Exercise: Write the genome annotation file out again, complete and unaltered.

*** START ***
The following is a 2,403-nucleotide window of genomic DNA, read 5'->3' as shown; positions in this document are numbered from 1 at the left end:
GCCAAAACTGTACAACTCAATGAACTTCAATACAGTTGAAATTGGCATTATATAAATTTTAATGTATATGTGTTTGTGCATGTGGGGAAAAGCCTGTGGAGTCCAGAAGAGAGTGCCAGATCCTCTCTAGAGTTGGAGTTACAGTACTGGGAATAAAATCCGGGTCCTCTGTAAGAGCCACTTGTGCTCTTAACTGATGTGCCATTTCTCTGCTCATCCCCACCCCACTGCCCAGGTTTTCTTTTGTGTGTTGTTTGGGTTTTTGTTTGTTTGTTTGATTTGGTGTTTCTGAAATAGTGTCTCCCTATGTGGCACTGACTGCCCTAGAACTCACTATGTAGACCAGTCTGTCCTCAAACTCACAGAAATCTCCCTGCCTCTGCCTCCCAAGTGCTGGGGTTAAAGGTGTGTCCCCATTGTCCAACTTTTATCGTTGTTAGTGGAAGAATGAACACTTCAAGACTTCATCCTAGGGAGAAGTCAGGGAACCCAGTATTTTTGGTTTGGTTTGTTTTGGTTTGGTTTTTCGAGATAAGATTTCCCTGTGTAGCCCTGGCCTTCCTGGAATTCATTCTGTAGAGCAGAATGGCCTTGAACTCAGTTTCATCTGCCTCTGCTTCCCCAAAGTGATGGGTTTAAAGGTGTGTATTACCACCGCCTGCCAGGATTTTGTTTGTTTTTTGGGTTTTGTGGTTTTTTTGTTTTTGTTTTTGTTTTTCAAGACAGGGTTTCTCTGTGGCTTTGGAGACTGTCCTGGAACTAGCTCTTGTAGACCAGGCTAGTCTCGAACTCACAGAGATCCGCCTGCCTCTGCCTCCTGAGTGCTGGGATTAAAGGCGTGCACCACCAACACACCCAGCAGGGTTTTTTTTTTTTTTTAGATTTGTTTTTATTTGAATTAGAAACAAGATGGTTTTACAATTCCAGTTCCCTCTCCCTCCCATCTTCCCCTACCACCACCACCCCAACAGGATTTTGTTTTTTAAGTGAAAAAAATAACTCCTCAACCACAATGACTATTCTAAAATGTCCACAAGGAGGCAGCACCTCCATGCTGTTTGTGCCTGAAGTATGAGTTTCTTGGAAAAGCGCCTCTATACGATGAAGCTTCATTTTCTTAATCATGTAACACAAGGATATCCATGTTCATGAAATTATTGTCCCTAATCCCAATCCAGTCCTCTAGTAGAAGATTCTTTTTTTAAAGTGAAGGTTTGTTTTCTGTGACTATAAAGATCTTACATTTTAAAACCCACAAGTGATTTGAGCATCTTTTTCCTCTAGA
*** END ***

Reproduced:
The following is a 2,403-nucleotide window of genomic DNA, read 5'->3' as shown; positions in this document are numbered from 1 at the left end:
GCCAAAACTGTACAACTCAATGAACTTCAATACAGTTGAAATTGGCATTATATAAATTTTAATGTATATGTGTTTGTGCATGTGGGGAAAAGCCTGTGGAGTCCAGAAGAGAGTGCCAGATCCTCTCTAGAGTTGGAGTTACAGTACTGGGAATAAAATCCGGGTCCTCTGTAAGAGCCACTTGTGCTCTTAACTGATGTGCCATTTCTCTGCTCATCCCCACCCCACTGCCCAGGTTTTCTTTTGTGTGTTGTTTGGGTTTTTGTTTGTTTGTTTGATTTGGTGTTTCTGAAATAGTGTCTCCCTATGTGGCACTGACTGCCCTAGAACTCACTATGTAGACCAGTCTGTCCTCAAACTCACAGAAATCTCCCTGCCTCTGCCTCCCAAGTGCTGGGGTTAAAGGTGTGTCCCCATTGTCCAACTTTTATCGTTGTTAGTGGAAGAATGAACACTTCAAGACTTCATCCTAGGGAGAAGTCAGGGAACCCAGTATTTTTGGTTTGGTTTGTTTTGGTTTGGTTTTTCGAGATAAGATTTCCCTGTGTAGCCCTGGCCTTCCTGGAATTCATTCTGTAGAGCAGAATGGCCTTGAACTCAGTTTCATCTGCCTCTGCTTCCCCAAAGTGATGGGTTTAAAGGTGTGTATTACCACCGCCTGCCAGGATTTTGTTTGTTTTTTGGGTTTTGTGGTTTTTTTGTTTTTGTTTTTGTTTTTCAAGACAGGGTTTCTCTGTGGCTTTGGAGACTGTCCTGGAACTAGCTCTTGTAGACCAGGCTAGTCTCGAACTCACAGAGATCCGCCTGCCTCTGCCTCCTGAGTGCTGGGATTAAAGGCGTGCACCACCAACACACCCAGCAGGGTTTTTTTTTTTTTTTAGATTTGTTTTTATTTGAATTAGAAACAAGATGGTTTTACAATTCCAGTTCCCTCTCCCTCCCATCTTCCCCTACCACCACCACCCCAACAGGATTTTGTTTTTTAAGTGAAAAAAATAACTCCTCAACCACAATGACTATTCTAAAATGTCCACAAGGAGGCAGCACCTCCATGCTGTTTGTGCCTGAAGTATGAGTTTCTTGGAAAAGCGCCTCTATACGATGAAGCTTCATTTTCTTAATCATGTAACACAAGGATATCCATGTTCATGAAATTATTGTCCCTAATCCCAATCCAGTCCTCTAGTAGAAGATTCTTTTTTTAAAGTGAAGGTTTGTTTTCTGTGACTATAAAGATCTTACATTTTAAAACCCACAAGTGATTTGAGCATCTTTTTCCTCTAGA